A senior U.S. official reportedly confirmed that the military is planning to deploy more people to Djibouti in anticipation of a potential operation to evacuate staff members of the U.S. Embassy in Khartoum, the capital city of Sudan.
Plans to evacuate embassy personnel, who are taking refuge barely eight miles from Khartoum’s international airport, were initially reported by Politico. Heavy fighting has rendered the airport unworkable, and it looks that military evacuation is the only way for the about 70 embassy staff members to leave Sudan without considerable risk to their lives.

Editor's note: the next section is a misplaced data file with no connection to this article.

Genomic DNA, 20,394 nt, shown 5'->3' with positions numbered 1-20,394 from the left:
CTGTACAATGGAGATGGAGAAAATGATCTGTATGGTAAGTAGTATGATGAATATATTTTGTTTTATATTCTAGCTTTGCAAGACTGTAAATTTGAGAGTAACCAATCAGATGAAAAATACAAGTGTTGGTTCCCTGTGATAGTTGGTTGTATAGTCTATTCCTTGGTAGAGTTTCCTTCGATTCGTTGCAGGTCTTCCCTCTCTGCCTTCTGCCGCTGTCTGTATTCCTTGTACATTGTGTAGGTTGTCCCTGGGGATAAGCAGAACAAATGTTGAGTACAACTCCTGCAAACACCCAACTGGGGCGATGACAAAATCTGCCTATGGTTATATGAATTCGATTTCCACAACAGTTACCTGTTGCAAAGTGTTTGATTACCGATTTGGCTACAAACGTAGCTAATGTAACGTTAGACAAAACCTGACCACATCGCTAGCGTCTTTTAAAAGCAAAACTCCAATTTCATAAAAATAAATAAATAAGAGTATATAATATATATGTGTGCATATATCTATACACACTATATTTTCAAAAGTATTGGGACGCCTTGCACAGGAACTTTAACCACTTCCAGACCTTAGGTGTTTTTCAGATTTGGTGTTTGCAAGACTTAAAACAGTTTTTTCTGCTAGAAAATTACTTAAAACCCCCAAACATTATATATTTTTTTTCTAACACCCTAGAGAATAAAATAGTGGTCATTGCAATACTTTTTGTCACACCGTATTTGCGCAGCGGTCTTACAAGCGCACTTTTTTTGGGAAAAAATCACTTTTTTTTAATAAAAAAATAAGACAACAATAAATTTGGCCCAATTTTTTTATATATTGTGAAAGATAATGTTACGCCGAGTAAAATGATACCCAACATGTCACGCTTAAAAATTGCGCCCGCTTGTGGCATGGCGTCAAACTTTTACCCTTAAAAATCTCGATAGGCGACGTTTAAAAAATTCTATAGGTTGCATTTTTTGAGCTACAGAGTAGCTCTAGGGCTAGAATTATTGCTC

U.S. Defense Officials are reporting that a Significant Contingent of U.S. Military Forces including Immediate Response Units are in the process of being Deployed to Bases in Djibouti for anticipation of a Evacuation Mission for U.S. and Allied Diplomats/Nationals still in Sudan. pic.twitter.com/6REibdzU90
— OSINTdefender (@sentdefender) April 20, 2023
Since Saturday, when clashes between the paramilitary Rapid Support Forces (RSF) and the Sudanese army broke out in the capital, embassy personnel have taken refuge in situ.
Five million city dwellers and thousands of US personnel are caught in the crossfire as the two factions struggle for control of the nation.
Politico reported that in a private meeting with senators on Wednesday, Deputy Secretary of State Wendy Sherman announced that soldiers will be sent to Djibouti, where Camp Lemmonier is situated, to provide the Biden administration alternatives for starting an evacuation operation.